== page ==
Fenwick Library to be completed winter 2016

This story was originally published in the Oct. 20 issue of Fourth Estate

The construction on Fenwick Library is on schedule to complete by winter of 2016.

According to the Fenwick Focus website, the exterior on all five stories of the building is expected to be fully enclosed by Thanksgiving.

Project Engineer Johnny Trejos says other construction objectives include finishing all plumbing, mechanical and electrical installations before the cold weather arrives. If weather permits, Trejos says the crane at the construction site should be removed on Oct. 16 and 17.

This construction project began in late 2012 and will add 150,000 square feet to the library. According to Senior Project Manager Alex Izsard, the amount of study spaces will be four times the number in the current library, totaling 2,400.

“The addition will nearly double the size of the library to provide much needed study space on the campus.” Iszard said.

The project, according to Trejos, is state-funded and will cost about $60 million.

According to Iazard, additions to the building will include a reading room for formal events, a research commons to support individual or collaborative projects, the 24 hour study space and café, a designated research and study area for graduate students and additional book storage capacity to support the library needs for the foreseeable future.

The addition is also supposed to feature a 24-hour café, however, Director of Campus Planning Cathy Wolfe says that it is currently unclear whether the café study space will be accessible 24 hours.

“We don’t know if the café space will have 24 hour access or operation,” Wolfe said. “As we progress in the project and a vendor for the café is identified we will be able to provide additional information on that.”

According to Fenwick Focus, the improved collections and archives department will be housed on the second floor to accommodate growth in research and study materials.

“Within two years all remaining space for research materials will have been exhausted, so more space for collections is desperately needed,” Trejos said.

During the construction, some collections had to be moved to other wings in Fenwick or transferred to the Johnson Center and Arlington campus libraries. Staff workspace has been shuffled around, according to Fenwick Focus, as library staff members had to use some Fenwick study rooms as temporary workspace for six weeks during spring of last year.

This construction project has been planned since Mason Facilities’ 2007 library feasibility study, which outlines a vision of improvements for Mason libraries. According to the study, the projected headcount at the Fairfax campus is expected to increase 56% by 2030, creating a need for Fenwick’s addition.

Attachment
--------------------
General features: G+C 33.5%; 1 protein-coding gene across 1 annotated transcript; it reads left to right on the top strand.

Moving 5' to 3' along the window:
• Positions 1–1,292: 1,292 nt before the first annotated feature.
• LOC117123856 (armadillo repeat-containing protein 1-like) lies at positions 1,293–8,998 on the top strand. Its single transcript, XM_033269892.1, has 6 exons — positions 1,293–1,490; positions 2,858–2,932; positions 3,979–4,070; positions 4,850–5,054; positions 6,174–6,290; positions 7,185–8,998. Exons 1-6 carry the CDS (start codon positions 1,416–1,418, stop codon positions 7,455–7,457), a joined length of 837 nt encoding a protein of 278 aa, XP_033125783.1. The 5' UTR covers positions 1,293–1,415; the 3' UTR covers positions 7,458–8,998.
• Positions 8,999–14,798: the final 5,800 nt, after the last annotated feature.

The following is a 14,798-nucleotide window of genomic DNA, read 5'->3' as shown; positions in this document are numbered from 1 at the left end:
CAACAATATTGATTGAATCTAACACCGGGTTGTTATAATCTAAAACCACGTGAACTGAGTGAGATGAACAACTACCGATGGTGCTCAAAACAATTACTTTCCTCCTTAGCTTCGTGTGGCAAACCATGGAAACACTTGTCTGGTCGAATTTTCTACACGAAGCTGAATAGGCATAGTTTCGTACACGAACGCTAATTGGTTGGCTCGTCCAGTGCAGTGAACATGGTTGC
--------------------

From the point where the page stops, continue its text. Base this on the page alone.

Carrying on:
Trejos said the study also outlines specific needs for the library, including clusters or zones for different activities are desirable with clusters of computers and printers on multiple floors that are easy to locate, more areas where students can interact with faculty and a symbolic place, such as a more formal reading room. These changes will help Fenwick’s image as the university’s main research library and network hub.

This will be the fourth addition to Fenwick and this year marks its 47 year anniversary. The original library was created in 1967 and consisted only the two-story, white columned section. According to Iszard, the first tower closest to Robinson, Wing B, and the second tower closest to Piedmont, Wing C were the second and third additions. Both were added in 1978 and 1982.

Plans to make changes to the Fenwick Library will continue after this addition is completed.

“There is a phase three in planning to demolish the original two-story building of the library and to refinish the façade of the towers, but there is no funding for this phase and will not happen for at least another four or five years,” Trejos said.

Photo Credit: Amy Rose

  • Raj Panth

    If the two story one is torn down, it should be developed into a quad, and create more open space for students to hangout.

  • Matt Morrison

    There is a major lack of tradition and legacy at Mason.Tearing down the original two story section does not help create traditions and legacy. Innovation and tearing down everything does not create school pride.

  • dsnjd1

    I was fortunate to be able to visit my daughter when she was a student at Mason in 2012. I had graduated from Mason in 1983, and had not been back on campus (the Quad) since I visited there for a single day in a weekend in 1986. It was like a time warp, because the school as I knew it had not changed that much. Granted, I was there on the last day of exams, but the Quad was virtually empty, as was Fenwick Library….what surprised me the most was the almost “ghost town” feel of the quad and SUB-1, formerly the busiest building on campus. The old Ratskeller, which during my days was open from 10:00 am to 10:00 pm, was all boarded-up, and what they called the “Rat” now, was three beer taps fronting a sandwich shop. The Johnson Center, on the other hand was buzzing with activity. Geeez…..you go away for thirty years and they change everything!